Excel is a great spreadsheet application developed by Microsoft, It features several tools to help you in making a spreadsheet or any sales chart, etc. But some of the features of MS Excel are little known, one of them is to create an Excel drop down list.

An Excel drop down list can be used when you want the user to choose from a given set of answers. It’s not something you would do everyday, but when opportunity strikes make sure you know how to create Drop down lists with ease. I’ll illustrate different methods, you can go with anyone you like.

So, actually you can create Drop Down List by 3 Steps

  • Using the Data from Cells
  • Entering the Data manually
  • Using an OFFSET formula

Let’s start by entering the data from the cells.

  • First, write down the list of items in the spreadsheet.
  • Now go to Data tab and click Data Validation.
  • A new window will appear, select the validation criteria as “List”.
  • As you select list, the source field will appear.
  • Click on the source field and select all the cells using the mouse pointer.
  • Click OK and your drop-down list will be created at the desired location.

→ Make sure you don’t disable the In-cell dropdown option. If it is disabled, you will have to type down the values manually. And the cell won’t take any value that is not on the list.

Now, moving on to entering data manually.

The above example works on the address of the cells, but you can directly add data in the source field as shown.

  • Select the cell where you want to create the list.
  • Again navigate to Data validation.
  • Select List from the dialogue box.
  • Now, the source field will appear. Type in the options separated by “, “.
  • Click OK.

This will create a drop down list from the elements entered in the source field manually.

Now, last but not least we can do it by using some excel formulas.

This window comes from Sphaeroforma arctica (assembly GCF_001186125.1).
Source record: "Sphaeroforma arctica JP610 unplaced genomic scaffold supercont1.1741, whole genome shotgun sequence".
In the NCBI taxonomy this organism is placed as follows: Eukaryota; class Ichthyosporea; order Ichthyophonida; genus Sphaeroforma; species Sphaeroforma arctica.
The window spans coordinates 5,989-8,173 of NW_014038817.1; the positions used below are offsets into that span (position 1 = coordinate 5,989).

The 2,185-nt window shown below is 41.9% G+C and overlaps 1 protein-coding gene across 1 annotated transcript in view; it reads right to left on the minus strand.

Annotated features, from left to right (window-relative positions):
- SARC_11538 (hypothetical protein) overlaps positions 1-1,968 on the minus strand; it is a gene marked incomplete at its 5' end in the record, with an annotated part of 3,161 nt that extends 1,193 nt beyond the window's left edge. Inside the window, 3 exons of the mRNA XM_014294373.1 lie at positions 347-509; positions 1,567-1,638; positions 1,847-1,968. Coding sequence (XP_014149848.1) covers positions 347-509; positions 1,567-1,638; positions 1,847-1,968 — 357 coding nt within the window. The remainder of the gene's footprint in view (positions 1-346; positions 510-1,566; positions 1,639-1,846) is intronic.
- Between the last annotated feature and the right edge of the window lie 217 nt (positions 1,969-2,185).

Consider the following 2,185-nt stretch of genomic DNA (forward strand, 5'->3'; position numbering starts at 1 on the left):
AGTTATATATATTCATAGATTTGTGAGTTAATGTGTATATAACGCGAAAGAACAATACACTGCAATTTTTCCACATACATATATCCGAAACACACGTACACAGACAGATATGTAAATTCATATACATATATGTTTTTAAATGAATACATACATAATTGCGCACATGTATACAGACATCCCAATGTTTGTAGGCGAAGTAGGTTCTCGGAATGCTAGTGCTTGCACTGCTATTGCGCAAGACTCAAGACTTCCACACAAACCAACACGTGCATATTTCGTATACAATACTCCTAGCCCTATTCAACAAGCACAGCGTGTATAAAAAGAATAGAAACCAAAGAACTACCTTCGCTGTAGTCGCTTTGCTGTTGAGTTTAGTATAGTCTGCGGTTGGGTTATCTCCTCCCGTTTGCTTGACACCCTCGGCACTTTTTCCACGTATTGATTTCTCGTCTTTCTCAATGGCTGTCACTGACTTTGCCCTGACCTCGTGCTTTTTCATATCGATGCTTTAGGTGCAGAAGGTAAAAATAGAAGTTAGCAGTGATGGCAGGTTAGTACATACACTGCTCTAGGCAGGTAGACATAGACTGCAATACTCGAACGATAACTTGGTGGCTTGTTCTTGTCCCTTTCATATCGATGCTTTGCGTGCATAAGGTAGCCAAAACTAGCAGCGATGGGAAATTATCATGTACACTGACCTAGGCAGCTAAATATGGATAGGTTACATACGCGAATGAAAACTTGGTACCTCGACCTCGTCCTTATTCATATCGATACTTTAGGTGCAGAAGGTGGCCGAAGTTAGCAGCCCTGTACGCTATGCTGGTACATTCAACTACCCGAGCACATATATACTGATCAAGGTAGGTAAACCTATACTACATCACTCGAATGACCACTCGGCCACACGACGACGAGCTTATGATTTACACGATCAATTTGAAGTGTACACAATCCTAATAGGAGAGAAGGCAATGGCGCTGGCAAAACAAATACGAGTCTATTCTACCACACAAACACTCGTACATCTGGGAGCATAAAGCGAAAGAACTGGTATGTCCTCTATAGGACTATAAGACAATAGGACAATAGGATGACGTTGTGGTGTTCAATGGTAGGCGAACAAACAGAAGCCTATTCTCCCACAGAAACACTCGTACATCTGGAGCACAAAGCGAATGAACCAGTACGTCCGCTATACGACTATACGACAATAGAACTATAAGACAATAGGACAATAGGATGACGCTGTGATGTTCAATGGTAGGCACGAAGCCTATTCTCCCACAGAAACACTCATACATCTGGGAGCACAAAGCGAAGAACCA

• Write down the data in the cells as in the first method.
  • Select the target cell.
  • Navigate to Data Validation.
  • Select list as validation criteria.
  • In the source, field type the formula.

=OFFSET(REFERENCE,ROW,COLOUMN,[HEIGHT],[WIDTH]) “.

  • For example for the list given in the above image, the formula will be =OFFSET($C$3,0,0,7).

Now, these were the steps which can help you make a drop down list in no time, now let’s see something interesting using OFFSET.

Dynamic Drop Down List

The above formula works fine for creating a basic dropdown list. If you use the OFFSET function as shown above, even if you add more items to the list, the drop down list would not update automatically. You will have to update it manually everytime.

Using a Dynamic Drop down list saves this effort and automatically updates the list as you append any changes in it. So let’s begin with the dynamic list.

  • Select the target cell.
  • Navigate to Data Validation
  • Select List as the Validation Criteria.
  • In the source field enter the below mentioned formula.
  • =OFFSET($C$3,0,0,COUNTIF($C$3:$C$10,”<>”)).
  • Click OK.

I replaced the argument 7 with a COUNTIF statement. It will look for non-blank cells from C3 to C10 and include them in the list accordingly. So, we can add and delete any number of elements from our drop-down list.

Remark: Make sure there is no blank cell in between the filled cells. The function stops as soon as it encounters any blank cell.

Pro Tips

Pro Tip 1: You can cut/copy the drop-down list as, like any other element of the spreadsheet, it will retain the drop-down list.

But, if you place an empty cell on a drop-down list, it won’t be able to retain the list.

Pro Tip 2: It is hard to point out which cell contains the drop-down list as the arrow disappears if the cell is not selected. So to highlight all the cells with the drop-down list you can follow the below-mentioned steps.

  • Go to the Home tab.
  • Select Find & Select then Go to Special.
  • Select Data Validation and hit Enter.
  • This would highlight all the cells that have the data validation rule applied i.e. the drop-down cells.
  • You can change the border color of the cells to identify them easily.

Pro tip 3: You can create a fake drop-down icon on the right of the drop-down list which will appear as a real icon and will help to identify the drop-down list without messing with the colour formatting of the cell.

  • Select the cell to the right of the cell that contains a validation list.
  • Select the Insert tab on the ribbon and press the Symbol button.
  • On the Symbol window, select “Wingdings 3” from drop-down.
  • Find the symbol that looks like the down-arrow. Character code 128.
  • Press the Insert button, then the Close button.

So, that’s all for now, you can visit the official micosoft store to download the latest version of Excel and start working on all this.

 

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